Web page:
So you did it. That is, assigned your right to surplus funds to one of those asset recovery companies that was knocking on your door the day your foreclosure sale took place. They paid a small amount of money for your full assignment of rights and you moved on with your life not knowing that you gave up hundreds of thousands of dollars in surplus funds, that rightfully belong to you.
This article is to let you know that even if you have already made this mistake, you can still potentially get your right to the surplus funds back.
In 2006, the Florida Legislature ratified Florida Statute 45.033(3) in order to protect former homeowners that have assigned all of their rights to surplus funds away. This statute requires the assignment of surplus funds to have specific language in order for the assignment to be valid. Thus, greatly enhancing the amount of legal protection for former homeowners against third party predators.
Specifically, Florida Statute 45.033(3) states:
(3) A voluntary transfer or assignment shall be a transfer or assignment qualified under this subsection, thereby entitling the transferee or assignee to the surplus funds or a portion or percentage of the surplus funds, if:
(a) The transfer or assignment is in writing and the instrument:
- If executed prior to the foreclosure sale, includes a financial disclosure that specifies the assessed value of the property, a statement that the assessed value may be lower than the actual value of the property, the approximate amount of any debt encumbering the property, and the approximate amount of any equity in the property. If the instrument was executed after the foreclosure sale, the instrument must also specify the foreclosure sale price and the amount of the surplus.
- Includes a statement that the owner does not need an attorney or other representative to recover surplus funds in a foreclosure.
- Specifies all forms of consideration paid for the rights to the property or the assignment of the rights to any surplus funds.
(b) The transfer or assignment is filed with the court on or before 60 days after the filing of the certificate of disbursements.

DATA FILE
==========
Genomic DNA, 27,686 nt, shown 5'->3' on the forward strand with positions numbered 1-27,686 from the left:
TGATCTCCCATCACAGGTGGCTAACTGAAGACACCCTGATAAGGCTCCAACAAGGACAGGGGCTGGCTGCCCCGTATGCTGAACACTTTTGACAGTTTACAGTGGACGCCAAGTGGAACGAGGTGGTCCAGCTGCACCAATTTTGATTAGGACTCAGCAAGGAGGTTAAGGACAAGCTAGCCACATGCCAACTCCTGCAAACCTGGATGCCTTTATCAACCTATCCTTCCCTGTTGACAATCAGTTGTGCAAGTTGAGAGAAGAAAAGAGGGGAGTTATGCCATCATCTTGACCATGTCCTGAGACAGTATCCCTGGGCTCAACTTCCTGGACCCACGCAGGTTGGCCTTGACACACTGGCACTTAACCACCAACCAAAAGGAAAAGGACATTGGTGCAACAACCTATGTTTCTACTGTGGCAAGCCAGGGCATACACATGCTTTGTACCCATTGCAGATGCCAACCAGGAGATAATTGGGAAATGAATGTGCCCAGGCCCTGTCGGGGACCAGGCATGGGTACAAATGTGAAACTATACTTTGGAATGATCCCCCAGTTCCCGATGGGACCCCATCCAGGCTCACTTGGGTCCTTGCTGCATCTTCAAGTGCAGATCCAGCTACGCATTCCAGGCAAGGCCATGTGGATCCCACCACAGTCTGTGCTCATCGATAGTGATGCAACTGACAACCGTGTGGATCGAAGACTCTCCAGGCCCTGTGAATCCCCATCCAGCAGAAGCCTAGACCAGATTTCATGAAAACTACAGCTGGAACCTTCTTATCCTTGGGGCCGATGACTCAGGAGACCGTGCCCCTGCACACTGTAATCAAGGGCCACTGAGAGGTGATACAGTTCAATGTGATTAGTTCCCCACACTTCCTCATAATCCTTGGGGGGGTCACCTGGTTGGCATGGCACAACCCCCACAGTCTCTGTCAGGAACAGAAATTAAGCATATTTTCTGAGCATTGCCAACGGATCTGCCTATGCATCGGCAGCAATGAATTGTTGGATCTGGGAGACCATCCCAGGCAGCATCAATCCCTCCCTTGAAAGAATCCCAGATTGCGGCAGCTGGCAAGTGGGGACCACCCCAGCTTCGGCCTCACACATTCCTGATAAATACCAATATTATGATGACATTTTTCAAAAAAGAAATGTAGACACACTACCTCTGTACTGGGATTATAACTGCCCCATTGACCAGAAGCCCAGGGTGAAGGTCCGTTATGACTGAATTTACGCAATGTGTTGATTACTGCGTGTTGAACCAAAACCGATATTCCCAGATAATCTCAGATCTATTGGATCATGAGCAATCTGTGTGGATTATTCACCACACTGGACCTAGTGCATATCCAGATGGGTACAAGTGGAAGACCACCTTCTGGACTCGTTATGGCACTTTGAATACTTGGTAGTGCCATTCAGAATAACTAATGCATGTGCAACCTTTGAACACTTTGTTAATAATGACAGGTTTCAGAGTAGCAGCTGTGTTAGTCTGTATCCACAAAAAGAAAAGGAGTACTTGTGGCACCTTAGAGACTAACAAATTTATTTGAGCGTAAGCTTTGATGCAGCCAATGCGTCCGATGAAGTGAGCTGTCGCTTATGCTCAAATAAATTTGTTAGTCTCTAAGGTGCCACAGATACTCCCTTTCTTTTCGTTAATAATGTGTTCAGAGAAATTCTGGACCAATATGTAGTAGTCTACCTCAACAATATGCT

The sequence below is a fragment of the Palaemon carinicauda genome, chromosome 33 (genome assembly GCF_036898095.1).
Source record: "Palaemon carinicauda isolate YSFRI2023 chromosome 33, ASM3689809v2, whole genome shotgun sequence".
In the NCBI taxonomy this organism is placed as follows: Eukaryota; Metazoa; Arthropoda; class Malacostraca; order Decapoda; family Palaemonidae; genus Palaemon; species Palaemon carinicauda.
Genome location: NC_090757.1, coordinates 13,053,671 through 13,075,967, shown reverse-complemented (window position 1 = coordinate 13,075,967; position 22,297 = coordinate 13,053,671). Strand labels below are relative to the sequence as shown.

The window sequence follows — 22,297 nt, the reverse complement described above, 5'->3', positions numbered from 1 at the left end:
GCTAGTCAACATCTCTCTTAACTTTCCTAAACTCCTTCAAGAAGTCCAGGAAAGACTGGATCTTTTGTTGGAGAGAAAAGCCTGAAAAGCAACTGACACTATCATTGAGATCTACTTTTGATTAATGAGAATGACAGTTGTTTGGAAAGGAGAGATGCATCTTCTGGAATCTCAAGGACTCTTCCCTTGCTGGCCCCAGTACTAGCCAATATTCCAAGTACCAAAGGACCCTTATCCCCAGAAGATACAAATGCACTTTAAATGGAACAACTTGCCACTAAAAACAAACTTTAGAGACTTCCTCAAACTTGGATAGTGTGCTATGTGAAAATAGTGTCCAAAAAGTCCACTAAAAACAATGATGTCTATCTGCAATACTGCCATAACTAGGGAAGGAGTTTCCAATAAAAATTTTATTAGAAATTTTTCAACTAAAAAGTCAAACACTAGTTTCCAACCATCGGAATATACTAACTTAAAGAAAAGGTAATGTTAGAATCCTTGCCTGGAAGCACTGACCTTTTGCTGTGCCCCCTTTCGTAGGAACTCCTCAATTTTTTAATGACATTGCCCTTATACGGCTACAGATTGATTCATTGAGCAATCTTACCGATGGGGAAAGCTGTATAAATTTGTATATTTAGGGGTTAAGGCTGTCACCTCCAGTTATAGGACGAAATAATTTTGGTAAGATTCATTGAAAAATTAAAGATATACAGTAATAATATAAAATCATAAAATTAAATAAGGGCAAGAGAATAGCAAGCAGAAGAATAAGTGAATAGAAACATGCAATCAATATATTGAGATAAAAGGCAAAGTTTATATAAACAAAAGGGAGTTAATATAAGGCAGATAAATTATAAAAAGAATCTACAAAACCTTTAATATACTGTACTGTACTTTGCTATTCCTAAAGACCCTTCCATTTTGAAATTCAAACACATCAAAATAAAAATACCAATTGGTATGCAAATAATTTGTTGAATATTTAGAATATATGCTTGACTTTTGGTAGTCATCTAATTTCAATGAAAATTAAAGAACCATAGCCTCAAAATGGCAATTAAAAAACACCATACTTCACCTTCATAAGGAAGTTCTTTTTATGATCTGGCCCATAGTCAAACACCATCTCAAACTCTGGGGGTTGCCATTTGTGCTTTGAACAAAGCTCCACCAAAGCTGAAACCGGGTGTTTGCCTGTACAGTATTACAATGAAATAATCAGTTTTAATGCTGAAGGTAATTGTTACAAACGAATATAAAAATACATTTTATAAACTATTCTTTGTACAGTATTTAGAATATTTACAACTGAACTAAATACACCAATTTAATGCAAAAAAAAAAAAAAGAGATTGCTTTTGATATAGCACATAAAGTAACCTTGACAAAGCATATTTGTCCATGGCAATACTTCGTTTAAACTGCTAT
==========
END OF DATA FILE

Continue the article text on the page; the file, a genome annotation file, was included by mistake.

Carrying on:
(c) There are funds available to pay the transfer or assignment after payment of timely filed claims of subordinate lienholders.
(d) The transferor or assignee is qualified as a surplus trustee, or could qualify as a surplus trustee, pursuant to s. 45.034.
(e) The total compensation paid or payable, or earned or expected to be earned, by the transferee or assignee does not exceed 12 percent of the surplus.
Many of these third party companies are not following the above statute. If any of the above requirements are not met, then the assignment does not constitute a voluntary assignment and you still may be able to claim those surplus funds!
However, if the court finds that the assignment does not fall under 45.033(3), the court may still give the surplus funds to the assignee under Florida Statute 45.033(5). This statute states:
If the court finds that a voluntary transfer or assignment does not qualify under subsection (3) but that the transfer or assignment was procured in good faith and with no intent to defraud the transferor or assignor, the court may order the clerk to pay the claim of the transferee or assignee after payment of timely filed claims of subordinate lienholders.
The MAJORITY of these third party asset companies are not following the law above.
My Advice: If you have assigned away your rights regarding a Florida Foreclosure Surplus Funds case and need a Miami Foreclosure Surplus Funds law firm, Fort Lauderdale Foreclosure Surplus Funds Law Firm, Orlando Foreclosure Surplus Funds Law Firm, Tampa Foreclosure Surplus Funds Law Firm, Palm Beach Foreclosure Surplus Funds Law Firm, Fort Myers Surplus Funds Lawyer or a Jacksonville Foreclosure Surplus Law Firm, the law firm of Haynes & de Paz would be happy to give you a free consultation. Contact us today!